As a boy growing up in post-war Korea, I remember asking about a tradition I observed: women going into labour would leave their shoes at the threshold and then look back in fear. “They are wondering if they will ever step into those shoes again,” my mother explained.
More than a half-century later, the memory continues to haunt me. In poor parts of the world today, women still risk death in the process of giving life. Maternal mortality is one of many preventable perils. All too often, female babies are subjected to genital mutilation. Girls are attacked on their way to school. Women’s bodies are used as battlefields in wars. Widows are shunned and impoverished.
We can only address these problems by empowering women as agents of change.
For more than nine years, I have put this philosophy into practice at the United Nations. We have shattered so many glass ceilings we created a carpet of shards. Now we are sweeping away the assumptions and bias of the past so women can advance across new frontiers.
I appointed the first-ever female Force Commander of United Nations troops, and pushed women’s representation at the upper levels of our Organization to historic highs. Women are now leaders at the heart of peace and security – a realm that was once the exclusive province of men. When I arrived at the United Nations, there were no women leading our peace missions in the field. Now, nearly a quarter of all UN missions are headed by women – far from enough but still a vast improvement.
I have signed nearly 150 letters of appointment to women in positions as Assistant Secretary-General or Under-Secretary-General. Some came from top government offices with international renown, others have moved on to leadership positions in their home countries. All helped me prove how often a woman is the best person for a job.
To ensure that this very real progress is lasting, we have built a new framework that holds the entire UN system accountable. Where once gender equality was seen as a laudable idea, now it is a firm policy. Before, gender sensitivity training was optional; now it is mandatory for ever-greater numbers of UN staff. In the past, only a handful of UN budgets tracked resources for gender equality and women’s empowerment; now this is standard for nearly one in three, and counting.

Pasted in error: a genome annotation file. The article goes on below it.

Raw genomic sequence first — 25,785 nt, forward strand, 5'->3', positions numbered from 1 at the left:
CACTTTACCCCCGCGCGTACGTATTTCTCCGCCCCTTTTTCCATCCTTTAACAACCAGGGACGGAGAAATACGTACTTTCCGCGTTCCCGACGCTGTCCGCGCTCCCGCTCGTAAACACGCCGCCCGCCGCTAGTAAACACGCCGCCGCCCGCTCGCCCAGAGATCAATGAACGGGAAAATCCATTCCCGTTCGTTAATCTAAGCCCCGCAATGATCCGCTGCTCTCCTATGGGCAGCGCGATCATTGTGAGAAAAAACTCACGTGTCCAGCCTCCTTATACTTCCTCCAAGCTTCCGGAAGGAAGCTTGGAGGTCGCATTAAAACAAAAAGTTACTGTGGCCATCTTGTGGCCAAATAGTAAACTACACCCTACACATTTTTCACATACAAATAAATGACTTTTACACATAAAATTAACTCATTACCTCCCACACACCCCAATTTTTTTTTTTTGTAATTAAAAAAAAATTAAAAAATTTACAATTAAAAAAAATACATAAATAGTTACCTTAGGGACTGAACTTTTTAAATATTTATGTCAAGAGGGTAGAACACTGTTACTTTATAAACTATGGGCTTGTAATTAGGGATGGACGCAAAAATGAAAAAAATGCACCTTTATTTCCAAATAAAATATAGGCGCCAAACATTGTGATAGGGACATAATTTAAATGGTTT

Confucius taught that to put the world in order, we must begin in our own circles. Armed with proof of the value of women leaders at the United Nations, I have spoken out for women’s empowerment everywhere. In speeches at parliaments, universities and street rallies, in private talks with world leaders, in meetings with corporate executives and in tough conversations with powerful men ruling rigidly patriarchal societies, I have insisted on women’s equality and urged measures to achieve it.
When I took office, there were nine parliaments in the world with no women. We helped to drive that number down to four. I launched the UNiTE to End Violence against Women campaign in 2008; today, scores of leaders and ministers, hundreds parliamentarians and millions of individuals have added their names to the action call.
I was the first man to sign our HeForShe campaign, and more than a million others have joined since. I stood with activists calling for the abandonment of female genital mutilation and celebrated when the General Assembly adopted its first-ever resolution supporting that goal. I am echoing the calls of many who know women can drive success in achieving our bold 2030 Agenda for Sustainable Development and advancing the Paris Agreement on climate change.
On this International Women’s Day, I remain outraged by the denial of rights to women and girls – but I take heart from the people everywhere who act on the secure knowledge that women’s empowerment leads to society’s advancement. Let us devote solid funding, courageous advocacy and unbending political will to achieving gender equality around the world. There is no greater investment in our common future.
UN Secretary General